An important play about racism in British prisons opens tonight in London.
Gladiator Games is playwright Tanika Gupta’s dramatic investigation of the murder of 19-year-old Feltham inmate Zahid Mubarek by his racist white cellmate Robert Stewart in March 2000. Based on testimony given at the Mubarek inquiry, as well as Gupta’s own interviews, it is directed by Charlotte Westenra who previously co-directed Justifying War: Scenes From The Hutton Inquiry. Unlike Justifying War, Gladiator Games is closely but not exclusively factual. Purely documentary scenes are slotted in between imagined scenarios, giving the audience an insight into the dismal prison lives of Zahid and his killer.
The title refers to the alleged practice of prison guards deliberately placing unsuited prisoners in a shared cell in order to bet on the outcome of any fight that may arise. The allegation that this had happened in Zahid’s case was made in an ‘anonymous’ phone call to the Commission for Racial Equality by Duncan Keys, Assistant Secretary of the Prison Officers’ Association in May 2004. Keys withdrew this admission during the Mubarek inquiry and Gupta has said she is not convinced that the practice exists. Hence she inserts a scene where Imtiaz Mubarek explains that the real gladiator games that went on were between his family, the prison service and the government. Perhaps it would simply have been better to choose a different title: the Mubarek inquiry uncovered plenty of questionable practices in the prison service that could have lent their name to the play.
The play is performed by a skeleton cast of five who portray multiple characters. Events are narrated by Ray Panthaki as Imtiaz Mubarek, Zahid’s favourite uncle and the public spokesman for the Mubarek family. The bond between Imtiaz and his nephew is underlined later in the play when Panthaki returns as Zahid himself. Shiv Grewal gives a scene-stealingly flamboyant performance as The Monitoring Project’s Suresh Grover, put in touch with the Mubarek family by the Institute of Race Relations. He is less convincing, however, as Zahid’s father Amin and a host of prison service personnel. Tom McKay’s shaven head gives away his role as the mentally disturbed Robert Stewart, although we meet him first in another guise. McKay’s Stewart is laden with menace but not so one-dimensional that the monstrosity of his actions drowns out the contributing culpability of the chronic indifference of the prison service to both his and Zahid’s welfare. It is an impressively nuanced performance.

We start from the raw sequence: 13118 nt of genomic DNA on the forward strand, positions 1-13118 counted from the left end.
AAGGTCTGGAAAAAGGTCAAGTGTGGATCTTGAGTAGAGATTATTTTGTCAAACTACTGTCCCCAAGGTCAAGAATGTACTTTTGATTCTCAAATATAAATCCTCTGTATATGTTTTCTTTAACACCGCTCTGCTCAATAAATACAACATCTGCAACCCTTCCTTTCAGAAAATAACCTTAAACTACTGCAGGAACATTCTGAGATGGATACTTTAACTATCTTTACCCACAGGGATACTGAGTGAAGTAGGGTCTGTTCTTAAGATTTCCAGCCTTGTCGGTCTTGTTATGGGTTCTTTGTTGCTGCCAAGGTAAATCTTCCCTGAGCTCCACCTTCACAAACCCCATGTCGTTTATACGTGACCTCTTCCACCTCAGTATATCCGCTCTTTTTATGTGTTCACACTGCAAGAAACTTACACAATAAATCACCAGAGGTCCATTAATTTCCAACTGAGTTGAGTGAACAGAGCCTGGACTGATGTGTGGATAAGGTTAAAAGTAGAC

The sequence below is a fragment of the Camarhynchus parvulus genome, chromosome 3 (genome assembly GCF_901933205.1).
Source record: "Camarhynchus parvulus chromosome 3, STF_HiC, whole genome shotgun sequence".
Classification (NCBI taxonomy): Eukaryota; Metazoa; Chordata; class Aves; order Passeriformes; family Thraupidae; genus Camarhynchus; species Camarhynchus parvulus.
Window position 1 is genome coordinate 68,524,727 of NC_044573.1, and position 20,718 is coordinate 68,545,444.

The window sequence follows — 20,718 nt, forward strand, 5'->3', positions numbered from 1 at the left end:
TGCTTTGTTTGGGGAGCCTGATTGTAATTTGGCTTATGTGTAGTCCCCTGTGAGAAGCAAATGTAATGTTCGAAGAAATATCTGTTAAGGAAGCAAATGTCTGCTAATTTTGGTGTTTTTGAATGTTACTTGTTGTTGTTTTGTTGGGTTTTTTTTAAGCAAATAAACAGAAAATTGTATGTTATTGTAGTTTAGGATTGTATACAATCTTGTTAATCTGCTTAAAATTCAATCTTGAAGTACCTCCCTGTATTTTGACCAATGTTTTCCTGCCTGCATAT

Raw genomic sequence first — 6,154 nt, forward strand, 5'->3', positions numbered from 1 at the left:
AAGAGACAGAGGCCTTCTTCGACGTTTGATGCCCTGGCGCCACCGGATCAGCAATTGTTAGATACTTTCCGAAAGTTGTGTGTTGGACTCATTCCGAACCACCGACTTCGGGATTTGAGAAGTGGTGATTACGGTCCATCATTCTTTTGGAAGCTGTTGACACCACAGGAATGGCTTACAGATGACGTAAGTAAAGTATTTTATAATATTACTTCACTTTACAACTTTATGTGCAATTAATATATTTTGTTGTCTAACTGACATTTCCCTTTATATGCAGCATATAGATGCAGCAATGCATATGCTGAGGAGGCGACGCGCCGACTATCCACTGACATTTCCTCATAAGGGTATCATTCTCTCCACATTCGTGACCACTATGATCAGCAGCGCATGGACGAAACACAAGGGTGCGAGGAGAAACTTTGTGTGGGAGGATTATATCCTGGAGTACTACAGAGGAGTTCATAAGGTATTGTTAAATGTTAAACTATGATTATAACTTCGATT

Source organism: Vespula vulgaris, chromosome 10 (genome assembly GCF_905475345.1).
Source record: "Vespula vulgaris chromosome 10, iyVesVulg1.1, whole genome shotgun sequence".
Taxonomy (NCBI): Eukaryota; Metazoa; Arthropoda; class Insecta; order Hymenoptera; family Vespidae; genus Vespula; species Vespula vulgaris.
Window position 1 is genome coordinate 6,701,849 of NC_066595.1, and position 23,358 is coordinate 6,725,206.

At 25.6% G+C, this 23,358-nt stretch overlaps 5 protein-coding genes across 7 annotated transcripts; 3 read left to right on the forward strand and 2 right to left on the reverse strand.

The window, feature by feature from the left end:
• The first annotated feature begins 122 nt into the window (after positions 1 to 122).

The scenes between Zahid and Stewart are the highlight of the play, which can at times be somewhat leaden, self-conscious and didactic. There is, clearly, very little to be light-hearted about in a case where a murder victim’s family has to struggle for four years to get the home secretary to properly investigate the causes of his death. But as a dramatic device, Suresh Grover’s shrugging sarcasm and world-weary quips allow the audience a bit of emotional distance from which it can develop a political perspective. Confronted with the pointedly poignant monologues of Zahid’s mother and father, it is hard to do anything but feel their pain.
One final criticism of the play is that by avoiding Zahid’s history of drug use and the pettiness of the crime that got him into Feltham, Gupta fails to give the audience a sense of the injustice of the incarceration in the first place. And the fact that he was a nice lad with a bright future, as the audience is repeatedly told, is not what makes his easily avoidable murder a tragedy. He deserved equality of treatment and the protection of the prison service from racist psychopaths like Robert Stewart. That there was almost no chance of this happening in an under-funded, overcrowded and institutionally racist place like Feltham Young Offenders’ Institute is the real tragedy for society. One can only hope that when the Mubarek inquiry publishes its findings at the start of next year, this is one of the conclusions it will draw.